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Mystery Shopping and Children November 24, 2009

Posted by Ann Michaels & Associates in Uncategorized.
Tags: , , , ,

Mystery shoppers come from all walks of life, including moms with young children. One question that is asked frequently is if children are allowed to accompany you on a shop.

In some cases, it is necessary, especially if you’re shopping a children’s clothing store where the fitting room needs to be evaluated, or an amusement park or similar venue.

In other cases, what is the rule? Are kids allowed or not?

Most times mystery shopping companies will specify in the shop posting whether or not children are allowed. If it doesn’t specify, and you are interested in the shop, it is best to ask ahead.

If it is allowed, but not essential for the mystery shop (ie children’s clothing shop), how do you decide whether or not to bring your children? There are a few rules that might help you decide:

1. What type of shop is it? If it is a retail store or fine dining restaurant that is not geared toward children, it is best to keep them home. You want to mirror the company’s typical customer. Keep that in mind and use as a guide when deciding.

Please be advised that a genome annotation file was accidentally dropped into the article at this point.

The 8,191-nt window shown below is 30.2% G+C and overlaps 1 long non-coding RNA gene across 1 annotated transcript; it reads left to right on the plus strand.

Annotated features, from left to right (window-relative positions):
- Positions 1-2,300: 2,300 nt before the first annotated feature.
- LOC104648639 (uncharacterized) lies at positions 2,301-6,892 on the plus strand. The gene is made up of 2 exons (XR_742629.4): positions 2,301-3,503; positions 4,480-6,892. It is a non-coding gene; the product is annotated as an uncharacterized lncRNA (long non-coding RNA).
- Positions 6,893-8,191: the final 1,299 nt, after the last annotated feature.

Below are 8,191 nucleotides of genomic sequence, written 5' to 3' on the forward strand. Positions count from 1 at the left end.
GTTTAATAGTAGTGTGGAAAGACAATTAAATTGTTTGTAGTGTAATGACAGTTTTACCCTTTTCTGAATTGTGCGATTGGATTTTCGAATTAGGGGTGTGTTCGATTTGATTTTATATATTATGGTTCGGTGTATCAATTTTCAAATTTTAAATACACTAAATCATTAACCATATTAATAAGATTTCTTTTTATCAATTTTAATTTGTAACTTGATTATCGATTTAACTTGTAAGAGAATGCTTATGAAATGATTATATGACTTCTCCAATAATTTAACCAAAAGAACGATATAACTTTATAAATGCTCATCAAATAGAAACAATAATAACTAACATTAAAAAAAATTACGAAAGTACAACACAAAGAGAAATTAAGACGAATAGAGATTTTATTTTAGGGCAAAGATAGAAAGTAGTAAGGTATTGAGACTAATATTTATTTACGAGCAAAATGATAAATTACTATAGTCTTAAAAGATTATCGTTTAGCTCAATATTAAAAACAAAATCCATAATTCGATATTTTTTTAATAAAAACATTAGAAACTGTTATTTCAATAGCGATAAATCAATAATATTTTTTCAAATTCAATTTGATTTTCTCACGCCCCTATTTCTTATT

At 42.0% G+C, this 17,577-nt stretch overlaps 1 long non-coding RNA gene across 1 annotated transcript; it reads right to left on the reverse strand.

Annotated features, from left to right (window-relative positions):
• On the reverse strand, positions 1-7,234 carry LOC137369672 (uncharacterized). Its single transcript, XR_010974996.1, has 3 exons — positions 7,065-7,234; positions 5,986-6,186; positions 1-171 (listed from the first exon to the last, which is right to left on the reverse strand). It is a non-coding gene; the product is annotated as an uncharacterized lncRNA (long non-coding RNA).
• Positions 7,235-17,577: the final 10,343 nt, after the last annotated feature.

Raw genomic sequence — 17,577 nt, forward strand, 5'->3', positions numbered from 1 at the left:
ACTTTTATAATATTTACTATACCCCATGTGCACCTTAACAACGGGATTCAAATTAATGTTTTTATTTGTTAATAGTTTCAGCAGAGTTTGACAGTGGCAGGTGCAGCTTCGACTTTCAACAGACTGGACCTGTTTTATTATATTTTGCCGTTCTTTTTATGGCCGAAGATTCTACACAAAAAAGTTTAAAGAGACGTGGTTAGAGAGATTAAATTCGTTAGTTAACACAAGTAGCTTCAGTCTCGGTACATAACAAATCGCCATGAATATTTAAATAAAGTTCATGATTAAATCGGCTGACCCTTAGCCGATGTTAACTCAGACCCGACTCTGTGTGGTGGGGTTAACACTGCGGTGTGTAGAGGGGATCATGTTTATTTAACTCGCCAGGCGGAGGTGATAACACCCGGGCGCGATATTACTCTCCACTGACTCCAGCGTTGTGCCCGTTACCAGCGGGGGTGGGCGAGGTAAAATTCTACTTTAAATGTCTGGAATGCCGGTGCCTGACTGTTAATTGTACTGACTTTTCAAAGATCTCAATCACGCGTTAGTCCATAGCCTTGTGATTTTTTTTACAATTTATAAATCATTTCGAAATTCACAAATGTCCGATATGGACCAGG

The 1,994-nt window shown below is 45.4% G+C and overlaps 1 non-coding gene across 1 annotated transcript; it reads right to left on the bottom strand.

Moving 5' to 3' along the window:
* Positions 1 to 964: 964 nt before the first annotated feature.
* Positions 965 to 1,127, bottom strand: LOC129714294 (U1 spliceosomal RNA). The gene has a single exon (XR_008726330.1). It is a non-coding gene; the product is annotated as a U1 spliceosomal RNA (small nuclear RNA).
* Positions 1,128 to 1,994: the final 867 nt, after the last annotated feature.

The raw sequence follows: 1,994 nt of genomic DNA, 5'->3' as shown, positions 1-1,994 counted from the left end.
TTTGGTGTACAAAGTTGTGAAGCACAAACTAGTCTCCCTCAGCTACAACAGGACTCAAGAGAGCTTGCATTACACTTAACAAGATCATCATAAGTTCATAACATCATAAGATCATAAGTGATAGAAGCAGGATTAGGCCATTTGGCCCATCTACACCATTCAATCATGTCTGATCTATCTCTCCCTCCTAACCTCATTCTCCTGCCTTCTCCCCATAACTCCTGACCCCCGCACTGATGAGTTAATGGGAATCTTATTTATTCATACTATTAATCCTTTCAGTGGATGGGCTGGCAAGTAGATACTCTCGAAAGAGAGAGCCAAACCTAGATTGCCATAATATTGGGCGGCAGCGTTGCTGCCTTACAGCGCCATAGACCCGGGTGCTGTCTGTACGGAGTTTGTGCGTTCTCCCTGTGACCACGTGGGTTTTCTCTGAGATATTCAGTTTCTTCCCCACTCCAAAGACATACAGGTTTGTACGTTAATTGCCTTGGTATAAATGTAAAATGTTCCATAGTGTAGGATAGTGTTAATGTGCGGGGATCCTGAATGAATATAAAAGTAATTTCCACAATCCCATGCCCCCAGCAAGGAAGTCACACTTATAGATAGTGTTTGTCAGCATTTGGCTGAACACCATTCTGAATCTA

2. Your children’s ages – very young children may be distracting while on a shop, which will cause you to not be as focused or attentive to the employee and your surroundings. As kids get older, it can be easier. However, you have to watch out – the last thing you want is for your child to blow your cover by asking, “Mommy, is this a shop?”  You might want to keep the real intent of your shopping visit from your children, especially as they are getting older.

3. Your child’s personality/temperament – you know your child best. If your child is irritable the day of your shop, or especially active, it might be too distracting for your child to accompany you. This is something to consider before taking them along – if they’re having a rough day (or you are!), it might be best to keep them home.

4. Children and babies can change the course of the interaction with staff. If you interact with an employee that especially loves children, your conversation and interaction may be skewed. Also, you may be more memorable to the employee, especially if you have detailed conversation about your children. Remember that you want to mirror the typical customer and have a typical interaction to evaluate.

One benefit of mystery shopping is the flexibility it can allow, and also lets you take your children along. However, the goal is to provide companies with objective, detailed information. If you feel that you cannot truly do that with your children along, it is best to keep them home or schedule shops on days where someone can care for your child while you’re out shopping.

Until next time…happy shopping!



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